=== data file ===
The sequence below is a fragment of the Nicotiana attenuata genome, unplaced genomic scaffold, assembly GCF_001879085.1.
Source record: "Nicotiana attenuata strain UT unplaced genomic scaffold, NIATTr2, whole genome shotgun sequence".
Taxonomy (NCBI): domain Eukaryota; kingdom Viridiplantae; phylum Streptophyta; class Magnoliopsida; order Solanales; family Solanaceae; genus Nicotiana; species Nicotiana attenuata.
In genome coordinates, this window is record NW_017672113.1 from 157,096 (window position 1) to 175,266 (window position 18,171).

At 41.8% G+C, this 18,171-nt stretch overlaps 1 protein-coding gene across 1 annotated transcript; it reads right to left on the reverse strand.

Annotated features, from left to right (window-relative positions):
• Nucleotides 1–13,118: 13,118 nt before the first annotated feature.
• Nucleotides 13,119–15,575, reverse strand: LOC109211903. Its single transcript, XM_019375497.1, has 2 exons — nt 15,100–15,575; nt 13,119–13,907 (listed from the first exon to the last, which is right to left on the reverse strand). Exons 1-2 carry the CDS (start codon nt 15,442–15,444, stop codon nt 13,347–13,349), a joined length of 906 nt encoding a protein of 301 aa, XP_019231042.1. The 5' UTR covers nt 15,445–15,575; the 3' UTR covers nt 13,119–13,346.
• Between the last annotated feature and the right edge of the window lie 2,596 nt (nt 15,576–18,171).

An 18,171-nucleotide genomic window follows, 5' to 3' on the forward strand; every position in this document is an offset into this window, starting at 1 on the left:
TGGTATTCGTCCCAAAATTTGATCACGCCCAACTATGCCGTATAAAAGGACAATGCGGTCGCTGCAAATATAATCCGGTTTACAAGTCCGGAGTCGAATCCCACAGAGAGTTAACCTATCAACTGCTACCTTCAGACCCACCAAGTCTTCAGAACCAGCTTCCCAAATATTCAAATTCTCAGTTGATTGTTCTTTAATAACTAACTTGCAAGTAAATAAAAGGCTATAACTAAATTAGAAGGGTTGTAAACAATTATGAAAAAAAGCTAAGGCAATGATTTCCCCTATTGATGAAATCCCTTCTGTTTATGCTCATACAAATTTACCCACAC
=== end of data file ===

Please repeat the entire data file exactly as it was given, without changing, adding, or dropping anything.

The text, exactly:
The sequence below is a fragment of the Nicotiana attenuata genome, unplaced genomic scaffold, assembly GCF_001879085.1.
Source record: "Nicotiana attenuata strain UT unplaced genomic scaffold, NIATTr2, whole genome shotgun sequence".
Taxonomy (NCBI): domain Eukaryota; kingdom Viridiplantae; phylum Streptophyta; class Magnoliopsida; order Solanales; family Solanaceae; genus Nicotiana; species Nicotiana attenuata.
In genome coordinates, this window is record NW_017672113.1 from 157,096 (window position 1) to 175,266 (window position 18,171).

At 41.8% G+C, this 18,171-nt stretch overlaps 1 protein-coding gene across 1 annotated transcript; it reads right to left on the reverse strand.

Annotated features, from left to right (window-relative positions):
• Nucleotides 1–13,118: 13,118 nt before the first annotated feature.
• Nucleotides 13,119–15,575, reverse strand: LOC109211903. Its single transcript, XM_019375497.1, has 2 exons — nt 15,100–15,575; nt 13,119–13,907 (listed from the first exon to the last, which is right to left on the reverse strand). Exons 1-2 carry the CDS (start codon nt 15,442–15,444, stop codon nt 13,347–13,349), a joined length of 906 nt encoding a protein of 301 aa, XP_019231042.1. The 5' UTR covers nt 15,445–15,575; the 3' UTR covers nt 13,119–13,346.
• Between the last annotated feature and the right edge of the window lie 2,596 nt (nt 15,576–18,171).

An 18,171-nucleotide genomic window follows, 5' to 3' on the forward strand; every position in this document is an offset into this window, starting at 1 on the left:
TGGTATTCGTCCCAAAATTTGATCACGCCCAACTATGCCGTATAAAAGGACAATGCGGTCGCTGCAAATATAATCCGGTTTACAAGTCCGGAGTCGAATCCCACAGAGAGTTAACCTATCAACTGCTACCTTCAGACCCACCAAGTCTTCAGAACCAGCTTCCCAAATATTCAAATTCTCAGTTGATTGTTCTTTAATAACTAACTTGCAAGTAAATAAAAGGCTATAACTAAATTAGAAGGGTTGTAAACAATTATGAAAAAAAGCTAAGGCAATGATTTCCCCTATTGATGAAATCCCTTCTGTTTATGCTCATACAAATTTACCCACAC